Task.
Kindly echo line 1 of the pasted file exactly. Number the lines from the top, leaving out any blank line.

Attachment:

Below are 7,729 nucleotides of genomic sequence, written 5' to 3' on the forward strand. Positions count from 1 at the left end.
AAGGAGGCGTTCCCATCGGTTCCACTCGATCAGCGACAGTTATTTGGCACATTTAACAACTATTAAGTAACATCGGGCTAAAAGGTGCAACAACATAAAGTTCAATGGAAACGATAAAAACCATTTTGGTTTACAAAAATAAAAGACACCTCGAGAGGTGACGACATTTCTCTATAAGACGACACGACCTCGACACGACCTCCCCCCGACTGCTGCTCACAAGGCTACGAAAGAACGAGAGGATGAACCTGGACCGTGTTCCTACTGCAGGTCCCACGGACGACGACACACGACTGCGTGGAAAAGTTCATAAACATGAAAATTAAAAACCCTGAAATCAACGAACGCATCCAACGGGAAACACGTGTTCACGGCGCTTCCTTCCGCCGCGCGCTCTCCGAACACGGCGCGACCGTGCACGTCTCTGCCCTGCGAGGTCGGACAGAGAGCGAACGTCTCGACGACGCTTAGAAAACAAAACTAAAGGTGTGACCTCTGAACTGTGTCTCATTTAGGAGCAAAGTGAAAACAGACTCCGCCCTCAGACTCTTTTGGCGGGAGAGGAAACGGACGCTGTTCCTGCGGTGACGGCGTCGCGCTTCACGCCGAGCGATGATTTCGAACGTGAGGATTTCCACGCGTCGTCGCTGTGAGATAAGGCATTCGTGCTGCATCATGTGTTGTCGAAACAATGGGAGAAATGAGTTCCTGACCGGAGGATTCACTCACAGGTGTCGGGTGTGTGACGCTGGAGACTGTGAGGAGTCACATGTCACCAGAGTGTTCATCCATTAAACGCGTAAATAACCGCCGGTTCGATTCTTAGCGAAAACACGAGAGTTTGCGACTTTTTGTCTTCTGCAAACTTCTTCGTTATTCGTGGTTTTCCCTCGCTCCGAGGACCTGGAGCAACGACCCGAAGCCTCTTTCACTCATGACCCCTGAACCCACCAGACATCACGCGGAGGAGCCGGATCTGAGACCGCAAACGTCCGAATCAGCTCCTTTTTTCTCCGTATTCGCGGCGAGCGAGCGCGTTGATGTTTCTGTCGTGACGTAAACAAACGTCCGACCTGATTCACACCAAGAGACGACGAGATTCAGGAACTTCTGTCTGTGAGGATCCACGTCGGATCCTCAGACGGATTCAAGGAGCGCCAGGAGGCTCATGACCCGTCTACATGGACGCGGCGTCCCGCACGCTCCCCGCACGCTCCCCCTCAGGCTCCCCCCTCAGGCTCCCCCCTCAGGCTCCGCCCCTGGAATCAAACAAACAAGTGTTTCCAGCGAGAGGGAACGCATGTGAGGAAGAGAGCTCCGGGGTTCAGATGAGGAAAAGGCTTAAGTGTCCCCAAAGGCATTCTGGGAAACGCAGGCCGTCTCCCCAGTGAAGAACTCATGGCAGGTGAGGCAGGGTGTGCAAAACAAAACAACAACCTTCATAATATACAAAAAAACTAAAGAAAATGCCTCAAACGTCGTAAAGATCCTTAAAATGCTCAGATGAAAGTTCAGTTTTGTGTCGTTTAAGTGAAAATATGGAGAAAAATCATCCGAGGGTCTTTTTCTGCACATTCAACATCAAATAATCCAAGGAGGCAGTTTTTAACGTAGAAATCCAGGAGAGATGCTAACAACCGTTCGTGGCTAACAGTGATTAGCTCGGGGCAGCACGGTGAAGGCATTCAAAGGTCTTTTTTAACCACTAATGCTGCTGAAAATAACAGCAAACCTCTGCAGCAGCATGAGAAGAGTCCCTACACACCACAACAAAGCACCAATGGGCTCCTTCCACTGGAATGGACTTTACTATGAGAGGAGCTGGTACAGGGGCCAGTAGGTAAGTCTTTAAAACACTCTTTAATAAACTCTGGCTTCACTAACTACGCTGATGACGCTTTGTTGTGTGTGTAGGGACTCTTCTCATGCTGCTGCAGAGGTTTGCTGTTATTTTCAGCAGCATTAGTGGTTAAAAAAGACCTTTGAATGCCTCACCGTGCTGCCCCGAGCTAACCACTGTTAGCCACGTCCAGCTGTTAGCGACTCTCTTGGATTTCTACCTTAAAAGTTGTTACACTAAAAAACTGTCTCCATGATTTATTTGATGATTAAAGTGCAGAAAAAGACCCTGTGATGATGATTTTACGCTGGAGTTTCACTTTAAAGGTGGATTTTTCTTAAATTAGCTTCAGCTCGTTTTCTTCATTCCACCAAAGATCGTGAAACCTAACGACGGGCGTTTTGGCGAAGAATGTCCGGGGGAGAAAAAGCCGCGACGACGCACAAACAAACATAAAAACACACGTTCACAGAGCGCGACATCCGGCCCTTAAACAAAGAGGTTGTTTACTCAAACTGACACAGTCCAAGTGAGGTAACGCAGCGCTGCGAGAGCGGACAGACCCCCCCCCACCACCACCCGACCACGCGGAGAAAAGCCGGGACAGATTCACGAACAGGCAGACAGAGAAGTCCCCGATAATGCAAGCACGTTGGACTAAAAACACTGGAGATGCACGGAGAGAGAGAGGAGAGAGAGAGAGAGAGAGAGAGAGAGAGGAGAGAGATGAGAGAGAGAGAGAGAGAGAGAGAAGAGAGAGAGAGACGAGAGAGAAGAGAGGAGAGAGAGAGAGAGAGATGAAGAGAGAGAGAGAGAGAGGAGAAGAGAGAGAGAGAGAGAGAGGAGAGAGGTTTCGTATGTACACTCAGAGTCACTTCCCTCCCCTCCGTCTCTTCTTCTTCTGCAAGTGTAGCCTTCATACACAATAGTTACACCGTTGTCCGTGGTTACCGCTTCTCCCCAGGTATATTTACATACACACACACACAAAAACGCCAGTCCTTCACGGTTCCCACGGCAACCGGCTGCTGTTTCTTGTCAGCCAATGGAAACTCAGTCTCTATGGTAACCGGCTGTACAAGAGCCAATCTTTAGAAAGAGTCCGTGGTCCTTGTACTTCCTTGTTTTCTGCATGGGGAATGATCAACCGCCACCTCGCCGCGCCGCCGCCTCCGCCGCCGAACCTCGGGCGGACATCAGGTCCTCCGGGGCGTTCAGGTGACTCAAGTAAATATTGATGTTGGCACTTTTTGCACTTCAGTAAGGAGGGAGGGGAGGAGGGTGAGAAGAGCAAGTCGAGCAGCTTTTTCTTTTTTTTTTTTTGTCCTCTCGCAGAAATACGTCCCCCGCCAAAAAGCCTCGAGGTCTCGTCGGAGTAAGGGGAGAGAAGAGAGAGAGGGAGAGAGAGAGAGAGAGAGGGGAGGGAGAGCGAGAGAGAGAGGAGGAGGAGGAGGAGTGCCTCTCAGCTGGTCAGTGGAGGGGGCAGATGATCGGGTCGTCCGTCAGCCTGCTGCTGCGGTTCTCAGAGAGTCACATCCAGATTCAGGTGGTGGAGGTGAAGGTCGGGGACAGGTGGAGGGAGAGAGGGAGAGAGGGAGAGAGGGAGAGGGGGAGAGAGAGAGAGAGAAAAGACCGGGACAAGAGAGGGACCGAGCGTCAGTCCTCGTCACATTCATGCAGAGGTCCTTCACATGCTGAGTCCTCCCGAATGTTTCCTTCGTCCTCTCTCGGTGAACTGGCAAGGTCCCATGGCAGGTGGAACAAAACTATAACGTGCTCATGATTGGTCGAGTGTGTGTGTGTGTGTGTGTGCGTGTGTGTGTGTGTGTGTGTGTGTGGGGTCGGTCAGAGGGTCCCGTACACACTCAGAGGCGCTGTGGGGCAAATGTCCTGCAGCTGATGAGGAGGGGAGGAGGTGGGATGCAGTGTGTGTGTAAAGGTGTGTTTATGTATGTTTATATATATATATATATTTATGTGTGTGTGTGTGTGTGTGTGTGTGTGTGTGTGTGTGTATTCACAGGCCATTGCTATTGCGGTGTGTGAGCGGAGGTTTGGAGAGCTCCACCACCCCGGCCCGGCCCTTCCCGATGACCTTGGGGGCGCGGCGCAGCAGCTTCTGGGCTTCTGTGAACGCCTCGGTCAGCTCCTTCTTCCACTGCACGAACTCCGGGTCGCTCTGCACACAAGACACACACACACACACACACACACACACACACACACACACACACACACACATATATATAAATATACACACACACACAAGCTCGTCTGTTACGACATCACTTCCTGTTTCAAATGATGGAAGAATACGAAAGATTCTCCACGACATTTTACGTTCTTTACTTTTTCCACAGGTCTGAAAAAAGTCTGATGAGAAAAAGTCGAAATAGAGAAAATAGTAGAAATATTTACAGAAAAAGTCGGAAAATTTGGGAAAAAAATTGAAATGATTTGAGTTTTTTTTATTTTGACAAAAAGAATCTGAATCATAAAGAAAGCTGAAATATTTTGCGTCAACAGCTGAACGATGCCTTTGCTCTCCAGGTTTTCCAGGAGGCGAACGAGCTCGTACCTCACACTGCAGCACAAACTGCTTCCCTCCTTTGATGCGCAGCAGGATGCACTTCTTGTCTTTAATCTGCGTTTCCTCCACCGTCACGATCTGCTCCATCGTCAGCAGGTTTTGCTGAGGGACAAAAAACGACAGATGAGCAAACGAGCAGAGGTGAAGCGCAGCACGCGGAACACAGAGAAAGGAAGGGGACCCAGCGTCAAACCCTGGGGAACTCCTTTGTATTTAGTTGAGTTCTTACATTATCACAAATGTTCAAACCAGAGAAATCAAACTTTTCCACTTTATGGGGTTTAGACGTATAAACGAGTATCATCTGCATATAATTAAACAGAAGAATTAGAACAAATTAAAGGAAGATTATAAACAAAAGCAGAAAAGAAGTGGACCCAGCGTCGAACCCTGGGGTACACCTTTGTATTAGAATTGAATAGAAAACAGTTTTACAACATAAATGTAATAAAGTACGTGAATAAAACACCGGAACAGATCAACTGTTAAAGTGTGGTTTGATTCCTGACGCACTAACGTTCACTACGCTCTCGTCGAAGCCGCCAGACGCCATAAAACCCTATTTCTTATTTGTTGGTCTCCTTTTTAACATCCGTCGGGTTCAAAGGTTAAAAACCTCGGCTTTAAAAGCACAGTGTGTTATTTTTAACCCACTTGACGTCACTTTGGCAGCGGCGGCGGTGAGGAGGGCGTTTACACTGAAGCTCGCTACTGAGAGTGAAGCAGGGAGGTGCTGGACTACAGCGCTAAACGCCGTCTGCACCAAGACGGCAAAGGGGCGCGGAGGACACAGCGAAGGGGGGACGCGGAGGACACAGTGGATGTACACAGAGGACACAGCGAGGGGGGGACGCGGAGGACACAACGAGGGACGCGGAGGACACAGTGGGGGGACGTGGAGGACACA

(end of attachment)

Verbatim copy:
Below are 7,729 nucleotides of genomic sequence, written 5' to 3' on the forward strand. Positions count from 1 at the left end.